Complex and deadly new threats mean UN missions must adapt – Force Commanders

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Evolving and increasingly deadly threats, together with worsening humanitarian crises mean United Nations peacekeeping missions need more support for ‘blue helmets’ on the ground, Force Commanders told the Security Council this week.

In their briefings, military chiefs from UN peacekeeping operations in Darfur, Mali and South Sudan stressed these obstacles have to be overcome if missions are to implement mandates in line with the Dos Santos Cruz Report on casualties suffered by peacekeeping missions.

The retired Lieutenant General’s report released in January said the UN flag no longer offered “natural” protection to peacekeepers and UN peacekeeping pledged to develop an action plan to put its recommendations into practice.

Mali
“We owe it to our peacekeepers, both civilian and military, to implement the action plan, to change our mind sets and to adapt – how we lead at all levels – to the new challenges we face,” Major General Jean-Paul Deconinck, Force Commander at the UN Multi-dimensional Stabilisation Mission in Mali (MINUSMA), said.

The mission remains one of the most dangerous of all UN missions, where more than 160 uniformed and civilian peacekeeping personnel have died.

In addition to threats posed by armed groups and terrorists, supplying remote outposts and dealing with harsh environments also challenges UN operations. This again stresses the importance of comprehensive training, quality medical equipment, air support and strong intelligence gathering and processing entities, Deconinck said.

The multi-dimensional nature of UN operations “must also include a regional approach to address the crisis through all dimensions, in all countries of the Sahel region,” he added.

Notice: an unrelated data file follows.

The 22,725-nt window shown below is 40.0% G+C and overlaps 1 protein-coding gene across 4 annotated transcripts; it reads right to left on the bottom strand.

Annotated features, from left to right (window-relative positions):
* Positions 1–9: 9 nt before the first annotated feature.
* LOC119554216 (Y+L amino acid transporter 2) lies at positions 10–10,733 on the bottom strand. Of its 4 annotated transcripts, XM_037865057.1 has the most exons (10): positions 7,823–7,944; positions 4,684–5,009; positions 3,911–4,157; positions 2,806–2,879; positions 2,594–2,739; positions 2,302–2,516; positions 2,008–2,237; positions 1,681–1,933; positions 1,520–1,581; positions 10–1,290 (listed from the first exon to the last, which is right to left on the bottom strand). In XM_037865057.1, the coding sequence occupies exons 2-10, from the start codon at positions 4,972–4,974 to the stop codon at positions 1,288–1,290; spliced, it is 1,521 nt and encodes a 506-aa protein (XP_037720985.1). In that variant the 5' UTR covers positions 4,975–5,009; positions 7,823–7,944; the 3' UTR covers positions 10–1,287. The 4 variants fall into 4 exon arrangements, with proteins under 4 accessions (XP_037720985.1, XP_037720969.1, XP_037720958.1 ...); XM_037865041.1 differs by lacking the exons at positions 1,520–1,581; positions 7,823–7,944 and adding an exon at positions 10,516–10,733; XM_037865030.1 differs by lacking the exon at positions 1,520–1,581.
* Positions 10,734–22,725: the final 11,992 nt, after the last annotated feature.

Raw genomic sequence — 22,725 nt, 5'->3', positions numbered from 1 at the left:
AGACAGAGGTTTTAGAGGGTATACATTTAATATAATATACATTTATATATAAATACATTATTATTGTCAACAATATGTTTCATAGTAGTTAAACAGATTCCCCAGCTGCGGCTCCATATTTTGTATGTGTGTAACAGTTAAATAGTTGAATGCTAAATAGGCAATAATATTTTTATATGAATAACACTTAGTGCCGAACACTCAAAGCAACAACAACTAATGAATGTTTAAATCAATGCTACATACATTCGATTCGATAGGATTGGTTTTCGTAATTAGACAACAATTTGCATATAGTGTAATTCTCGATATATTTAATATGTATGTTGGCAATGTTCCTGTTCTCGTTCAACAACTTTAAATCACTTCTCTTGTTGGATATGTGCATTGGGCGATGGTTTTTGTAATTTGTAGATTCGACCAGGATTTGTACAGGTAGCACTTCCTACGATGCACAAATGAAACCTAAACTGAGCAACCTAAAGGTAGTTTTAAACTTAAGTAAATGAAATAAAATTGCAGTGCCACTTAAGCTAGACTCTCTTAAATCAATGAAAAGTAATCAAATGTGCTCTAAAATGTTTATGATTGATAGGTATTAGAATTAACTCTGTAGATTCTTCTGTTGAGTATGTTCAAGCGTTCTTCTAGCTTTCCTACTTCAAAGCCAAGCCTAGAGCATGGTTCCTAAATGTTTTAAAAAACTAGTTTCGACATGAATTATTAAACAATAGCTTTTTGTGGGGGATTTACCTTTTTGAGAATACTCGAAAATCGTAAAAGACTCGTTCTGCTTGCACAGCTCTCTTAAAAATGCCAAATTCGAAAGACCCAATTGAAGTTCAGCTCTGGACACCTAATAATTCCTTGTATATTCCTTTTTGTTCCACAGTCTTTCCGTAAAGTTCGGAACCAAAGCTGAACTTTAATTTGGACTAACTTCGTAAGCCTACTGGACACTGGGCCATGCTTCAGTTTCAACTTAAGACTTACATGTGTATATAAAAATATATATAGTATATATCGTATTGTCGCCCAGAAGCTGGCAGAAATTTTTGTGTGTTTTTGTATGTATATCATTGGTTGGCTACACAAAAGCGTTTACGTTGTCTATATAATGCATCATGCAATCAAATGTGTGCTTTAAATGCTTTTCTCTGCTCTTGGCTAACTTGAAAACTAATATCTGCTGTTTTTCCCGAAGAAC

Darfur

Lieutenant General Leonard M. Ngondi, Force Commander at the African Union-UN Mission in Darfur (UNAMID), stressed the importance of peacekeeping missions as political tools for durable solutions to conflicts could not be over-emphasised.

Challenges in Darfur, different in nature than Mali, are complicated and must be addressed for the mission to deliver on its mandate, he said.

These include restrictions on UNAMID’s freedom of movement and co-operation from the Sudanese government; dealing with armed groups operating outside the peace framework; helping ease inter-communal conflicts over natural resources; and dealing with rising crime and banditry as well as the proliferation of weapons.

In increasing support for UNAMID, Ngondi urged the Security Council to consider adding a so-called “transition strategy” to mission mandates.
“Lessons learned from missions in Liberia (UNMIL) and Côte d’Ivoire (UNOCI) show good transition guarantee gains made are not in vain,” he said.

South Sudan

Force Commander at the UN Mission in South Sudan (UNMISS), Lieutenant General Frank Mushyo Kamanzi, spoke on challenges faced in the world’s youngest country that has spent much of its short history since 2011 mired in conflict and plunging the country into a humanitarian and economic crisis.

Providing security and civilian protection in South Sudan is more complex having moved from conflict between two parties to one where the transitional government “has the upper hand, but faces political and military opposition from multiple actors,” Mushyo said.
“Protection of civilians remains our priority task and we continue to provide physical protection to over 209,000 internally displaced persons and UN agencies and other humanitarian actors who live and work within the five Protection of Civilian sites,” he said, noting more than 40% of UNMISS peacekeeping troops are dedicated to this task.



Underscoring the importance of a political solution to the South Sudan crisis, the UNMISS Force Commander called on the Security Council to encourage all parties to work to that end, which he said “will in turn improve prospects for the mission to achieve its mandate.”